Can it be okay that these young parts trust the comforting words of my therapist more than my own words right now? Can I stop asking and expecting more than what my own internal system can handle at the moment and just lean into the support and safety that comes from her? Can I help these young parts continue to build trust with her while she works to help and prepare me to take on that task when my system feels more capable of doing so? While the ultimate goal in healing may look different, can it be okay that it is her wave that I turn around and look for right now?

Purpose

Writing helps me access that which I cannot speak. I write in order to release – to free myself of all that entraps me – to give a voice to all of the parts inside of me that cannot make a sound. Writing teaches me to listen to those muted parts and helps attach words to them. I work hard to uncover the words that best express what is deeply held within me. I sit with those words, formulate them, and then release them onto paper. My deepest wounds, questions, doubts, and fears are then in front of me – staring back at me and demanding attention. Sometimes those words don’t leave my grasp. Other times I send them out into the world.

Then what?

I am often left unsure what to do with the words that I express. When I share I often wonder where or if they ever land – like sending a message in a bottle. Did my message make it across the ocean or get stuck on a submerged branch just beyond my reach? Why do I choose to share my writing if I struggle with the uncertainty of whether or not my words are ever seen or provide impact in any way? Why do I write if I do not often even speak of what I have written? This leaves me with the ongoing gut wrenching question, “what is the point of all of this?”

I don’t believe in the notion that all things happen for a reason. I don’t believe that my teenaged body was routinely abused by a trusted adult as a part of some master plan. My abuser’s own criminal choices combined with the absence of my family’s support led to a perfect storm of opportunity and misfortune. The moments of my abuse left me without choice. This seemingly simple statement took me a long time to understand and believe as fact. Yet while I was without choices back then I believe in my own lonely healing battle that choices lie before me now each and every day. With each day and each new challenge I have the choice to pick myself up and carry on or to lay down my fight and surrender. Life has tempted me to surrender before – that is a voice inside of me that I know all too well and fear greatly. But there is also a scrappy warrior inside of me that urges me to wrestle my way to find healing, direction, and purpose. I may not have had choices in the way I was treated as a child, but I have choices in how to respond today – even when life tries to convince me otherwise.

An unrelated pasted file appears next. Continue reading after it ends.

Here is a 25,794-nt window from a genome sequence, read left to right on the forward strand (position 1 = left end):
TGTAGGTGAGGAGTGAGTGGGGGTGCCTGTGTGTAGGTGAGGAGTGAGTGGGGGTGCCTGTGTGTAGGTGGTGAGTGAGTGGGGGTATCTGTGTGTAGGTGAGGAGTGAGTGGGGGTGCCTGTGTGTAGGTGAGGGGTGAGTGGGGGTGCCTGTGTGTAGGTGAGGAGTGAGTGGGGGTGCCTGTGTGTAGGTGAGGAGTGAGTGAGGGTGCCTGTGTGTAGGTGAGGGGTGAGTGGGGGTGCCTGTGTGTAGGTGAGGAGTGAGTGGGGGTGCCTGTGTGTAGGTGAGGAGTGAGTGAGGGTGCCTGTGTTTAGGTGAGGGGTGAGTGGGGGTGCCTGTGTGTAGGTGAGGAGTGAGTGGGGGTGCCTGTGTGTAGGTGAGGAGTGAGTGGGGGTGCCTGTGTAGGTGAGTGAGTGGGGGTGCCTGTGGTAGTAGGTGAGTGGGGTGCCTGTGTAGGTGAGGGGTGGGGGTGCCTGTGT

I am armed with the choice to use my experiences to create meaningful change in myself, in the confines of my family, or even for a broader community or societal impact. That choice has transformed into an automatic responsibility for me. I carry the weight of protecting my children as a badge of honor – a terrifying and overwhelming weight at times, but an ever present focus of attention that was not afforded to me as a child. I accept the responsibility of devoting my energy and using my voice in order to educate and make meaningful policy changes in sports to better protect children across the world.

My greatest daily struggle is not to find a reason to fight for others. That is an easy source of motivation. My greatest struggle lies in my own personal daily battle with feelings that haunt me – voices that try to convince me that I am not strong enough or capable enough or worthy enough – that my presence on this earth is inconsequential. I push back on those feelings every day to claw my way into some sense of a meaningful existence.

I write in order to better understand my experiences. I write to uncover and tend to the pieces of myself that require healing attention. I write in order to connect with others and feel the validating support of the shared impact of abuse. I write because sexual abuse is not something that a person simply leaves in their past. It changes a person and becomes entangled in how they relate to themselves and the world around them – and the world needs to understand that! I write because the days of swallowing down the aftermath of the hurt that was inflicted upon me are over. I am tired of feeling broken and beaten down and silenced. I am tired of feeling so alone in my daily battles. If my writing lands in the hands of just one person – if I have made an impact on just one soul, then my struggles with uncertainty and purpose in sharing are resolved.

A trusted friend recently shared her own personal experiences of reading the work of a writer when she was young and struggling with her own abuse. She expressed to me that the author of the words she read during that time will never know how impactful and healing they were for her as she sat in solitude and absorbed those meaningful messages long ago. While I may live with the uncertainty that my words have any meaning or impact outside of my own mind, it is my deep purpose fueled hope that drives me to share. It is that hope along with my promise to all of the wounded parts inside of me to never stop fighting for them. However alone and broken I feel, I have to keep fighting every single day. That is my choice today – a day where I want to lay down and quit. Today I choose to fight. Tomorrow I can only hope for the strength to make the same choice again.